At this point, I’m planning to shop the completed story around to major sci-fi markets like Clarkesworld and Asimov’s. So if all goes well, you’ll need to purchase one of those publications to read it.

New Alternate History Anthology and More

 

I want to share a few things that I’ve discovered over the past few weeks that I think you might enjoy checking out. Some books, blog posts, and even some music!

Zarya 

New author Jackiem Joyner is also a musician. He’s a phenomenal saxophone player with roots in Virginia, so you should definitely give him a listen! With the release of Zarya: Cyndus Final Hope, you’ve got another reason to pay attention to Joyner. It’s a YA science fiction with a strong female lead, lots of action, and a bit of environmentalism.

Inklings Press

I connected with Inklings Press a few weeks ago on Twitter and I’m so glad I did! They’re a relatively new small press with a focus on science fiction, fantasy, and alternate history. Since we’re right in the same trenches together, I’m excited for future partnership opportunities. But right now I want to make sure you all check out their new anthology, Tales From Alternate Earths. Especially if you’re new to alternate history, this collection of 8 short stories is a great place to start.

Altered Instinct

Speaking of being new to alternate history, Brent Harris (from Inklings Press) recently published a blog post entitled “The Truth About Alternate History.” In it, he talks about some of the challenges and advantages of the genre and reading it got me pumped up to go diving back into my own alternate history project (The Other Side of Unity).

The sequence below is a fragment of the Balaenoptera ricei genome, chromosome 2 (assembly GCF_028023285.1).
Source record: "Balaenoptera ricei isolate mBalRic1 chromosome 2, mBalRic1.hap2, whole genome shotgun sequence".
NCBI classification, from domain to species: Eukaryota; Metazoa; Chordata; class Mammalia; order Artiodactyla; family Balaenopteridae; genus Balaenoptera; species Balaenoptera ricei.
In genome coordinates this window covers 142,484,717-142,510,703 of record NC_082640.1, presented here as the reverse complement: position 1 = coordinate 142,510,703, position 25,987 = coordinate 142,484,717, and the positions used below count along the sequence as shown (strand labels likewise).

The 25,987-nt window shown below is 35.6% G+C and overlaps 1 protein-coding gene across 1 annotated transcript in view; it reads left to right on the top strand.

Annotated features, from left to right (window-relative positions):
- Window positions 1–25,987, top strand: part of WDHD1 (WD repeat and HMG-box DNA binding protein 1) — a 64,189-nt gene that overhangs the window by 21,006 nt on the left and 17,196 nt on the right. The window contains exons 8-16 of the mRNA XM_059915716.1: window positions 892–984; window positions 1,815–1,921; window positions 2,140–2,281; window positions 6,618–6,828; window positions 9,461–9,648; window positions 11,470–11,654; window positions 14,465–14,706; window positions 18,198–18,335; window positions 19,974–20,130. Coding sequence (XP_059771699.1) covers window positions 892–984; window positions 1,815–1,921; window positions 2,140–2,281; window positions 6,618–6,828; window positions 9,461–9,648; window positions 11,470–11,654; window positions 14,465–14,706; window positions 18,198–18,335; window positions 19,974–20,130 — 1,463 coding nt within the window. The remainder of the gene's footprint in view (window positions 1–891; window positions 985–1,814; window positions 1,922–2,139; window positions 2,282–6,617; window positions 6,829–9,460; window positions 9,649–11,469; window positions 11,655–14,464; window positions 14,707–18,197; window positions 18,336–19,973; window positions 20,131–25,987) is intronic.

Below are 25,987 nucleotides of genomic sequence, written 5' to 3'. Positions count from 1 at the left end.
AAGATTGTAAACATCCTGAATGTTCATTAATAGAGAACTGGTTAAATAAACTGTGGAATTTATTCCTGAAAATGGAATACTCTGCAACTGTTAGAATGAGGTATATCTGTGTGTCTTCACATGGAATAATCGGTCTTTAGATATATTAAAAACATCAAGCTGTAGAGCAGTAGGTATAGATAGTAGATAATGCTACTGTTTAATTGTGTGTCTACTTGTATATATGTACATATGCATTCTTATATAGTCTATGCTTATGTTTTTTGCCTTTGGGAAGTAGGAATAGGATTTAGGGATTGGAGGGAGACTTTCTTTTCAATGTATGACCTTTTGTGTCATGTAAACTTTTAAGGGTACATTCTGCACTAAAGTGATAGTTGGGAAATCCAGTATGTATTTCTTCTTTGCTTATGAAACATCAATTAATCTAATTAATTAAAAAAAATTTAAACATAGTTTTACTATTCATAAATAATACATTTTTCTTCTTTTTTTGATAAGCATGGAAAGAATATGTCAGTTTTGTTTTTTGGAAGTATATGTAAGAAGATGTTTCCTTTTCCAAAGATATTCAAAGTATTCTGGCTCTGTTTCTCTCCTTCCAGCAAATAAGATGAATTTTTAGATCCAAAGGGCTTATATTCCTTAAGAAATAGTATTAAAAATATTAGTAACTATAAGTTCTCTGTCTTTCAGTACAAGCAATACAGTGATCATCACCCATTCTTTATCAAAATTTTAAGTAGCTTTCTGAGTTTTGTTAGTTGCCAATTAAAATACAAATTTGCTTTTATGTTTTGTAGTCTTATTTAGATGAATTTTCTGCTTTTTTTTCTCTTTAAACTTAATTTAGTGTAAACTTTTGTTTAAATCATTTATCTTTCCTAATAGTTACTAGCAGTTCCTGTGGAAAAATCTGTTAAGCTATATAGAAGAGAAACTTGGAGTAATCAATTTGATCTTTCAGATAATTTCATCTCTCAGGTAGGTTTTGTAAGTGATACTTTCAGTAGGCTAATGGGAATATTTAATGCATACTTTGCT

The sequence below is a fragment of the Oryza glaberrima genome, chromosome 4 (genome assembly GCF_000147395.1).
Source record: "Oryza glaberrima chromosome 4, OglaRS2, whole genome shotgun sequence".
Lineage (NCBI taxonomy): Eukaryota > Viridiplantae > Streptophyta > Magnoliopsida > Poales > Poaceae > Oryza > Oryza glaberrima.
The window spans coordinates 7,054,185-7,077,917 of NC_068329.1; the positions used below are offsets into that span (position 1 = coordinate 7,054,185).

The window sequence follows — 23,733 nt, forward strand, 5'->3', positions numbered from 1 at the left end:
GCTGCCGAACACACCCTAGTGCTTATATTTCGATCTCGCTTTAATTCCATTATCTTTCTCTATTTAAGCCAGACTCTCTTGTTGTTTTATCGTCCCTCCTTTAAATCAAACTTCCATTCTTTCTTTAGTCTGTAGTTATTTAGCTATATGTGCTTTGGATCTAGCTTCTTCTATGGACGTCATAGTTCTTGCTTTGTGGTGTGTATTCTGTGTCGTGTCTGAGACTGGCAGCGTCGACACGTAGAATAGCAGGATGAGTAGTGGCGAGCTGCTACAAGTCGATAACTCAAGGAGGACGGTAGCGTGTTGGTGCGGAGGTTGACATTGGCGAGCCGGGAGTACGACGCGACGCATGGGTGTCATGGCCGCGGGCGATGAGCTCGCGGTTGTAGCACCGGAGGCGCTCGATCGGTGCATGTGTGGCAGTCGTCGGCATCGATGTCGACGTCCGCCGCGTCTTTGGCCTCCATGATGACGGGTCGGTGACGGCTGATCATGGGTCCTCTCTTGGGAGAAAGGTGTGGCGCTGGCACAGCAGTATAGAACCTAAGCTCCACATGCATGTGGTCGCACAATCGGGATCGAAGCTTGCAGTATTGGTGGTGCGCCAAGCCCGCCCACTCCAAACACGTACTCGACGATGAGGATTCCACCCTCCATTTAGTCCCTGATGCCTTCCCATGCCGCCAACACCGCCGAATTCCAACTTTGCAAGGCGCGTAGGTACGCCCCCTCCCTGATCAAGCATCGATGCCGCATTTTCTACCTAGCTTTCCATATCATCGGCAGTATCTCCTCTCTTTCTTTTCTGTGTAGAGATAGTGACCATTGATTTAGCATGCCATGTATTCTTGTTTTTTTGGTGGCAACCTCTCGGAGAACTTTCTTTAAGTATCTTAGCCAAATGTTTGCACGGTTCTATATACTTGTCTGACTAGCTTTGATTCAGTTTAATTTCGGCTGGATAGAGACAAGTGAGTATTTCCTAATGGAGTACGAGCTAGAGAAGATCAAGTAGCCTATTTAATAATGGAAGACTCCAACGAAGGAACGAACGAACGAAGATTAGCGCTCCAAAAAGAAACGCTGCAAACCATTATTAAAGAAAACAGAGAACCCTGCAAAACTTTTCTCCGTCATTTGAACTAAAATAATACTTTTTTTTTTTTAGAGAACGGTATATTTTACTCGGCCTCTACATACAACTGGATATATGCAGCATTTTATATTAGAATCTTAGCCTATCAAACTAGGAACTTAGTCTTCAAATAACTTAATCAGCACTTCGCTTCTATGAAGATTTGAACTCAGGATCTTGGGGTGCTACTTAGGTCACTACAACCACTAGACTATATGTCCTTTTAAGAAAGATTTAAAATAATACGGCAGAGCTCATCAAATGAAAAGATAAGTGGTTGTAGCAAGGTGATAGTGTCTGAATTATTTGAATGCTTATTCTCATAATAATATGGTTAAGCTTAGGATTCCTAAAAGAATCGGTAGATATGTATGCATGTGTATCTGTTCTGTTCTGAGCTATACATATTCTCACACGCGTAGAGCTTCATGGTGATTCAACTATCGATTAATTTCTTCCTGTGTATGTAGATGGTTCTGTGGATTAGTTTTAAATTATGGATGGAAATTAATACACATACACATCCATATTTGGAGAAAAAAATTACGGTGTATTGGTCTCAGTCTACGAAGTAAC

I also published a guest post on Long and Short Reviews that’s basically an introduction to alternate history for those unfamiliar with it. I highly recommend both if you find yourself wondering what the heck I’m talking about when I saw alternate history, or if the phrase makes you think of a historical textbook.

Collaberative Project

Not long ago, I joined up with a group of three other writers on the website Booksie to publish a collaborative science fiction story titled Sins of Our Fathers. I got into it without really knowing what a collab was but it’s been a blast so far. We’re 8 chapters in so far and it’s looking good so go take a look and let us know what you think!

Be sure to sign up for my newsletter and be the first to get these recommendations.

Book Signing in Scottsville

If you’re from Appomattox, I’m sure you’re familiar with Baines Books. It’s easily one of the most important gathering places in our small town and one of my favorite places in the whole area. What you might not know about everyone’s favorite local bookstore/coffee shop/music venue is that there are in fact two of them. There’s the one in Appomattox, of course, but there’s also another location in Scottsville (it’s close to Charlottesville).

You might be thinking that a Baines’ location near Charlottesville holds no meaning for you. But if you missed out on my book signing at the Appomattox Baines a couple of weeks ago, this is your chance to get a signed copy of The Other Side of Hope and enjoy a day trip to Charlottesville while you’re at it!

So share this with your friends in C’Ville, and start making plans to head (just a touch) north on Saturday. I’ve heard that Scottsville puts on a big “Second Saturdays” event every month that promises to be a lot of fun and is sure to make the trip worthwhile if you don’t live in the area.

I’ll be at Baines’ from 11 to 2. Hope to see you there!

Here’s their address if you need it: 485 Valley St Scottsville, VA 24590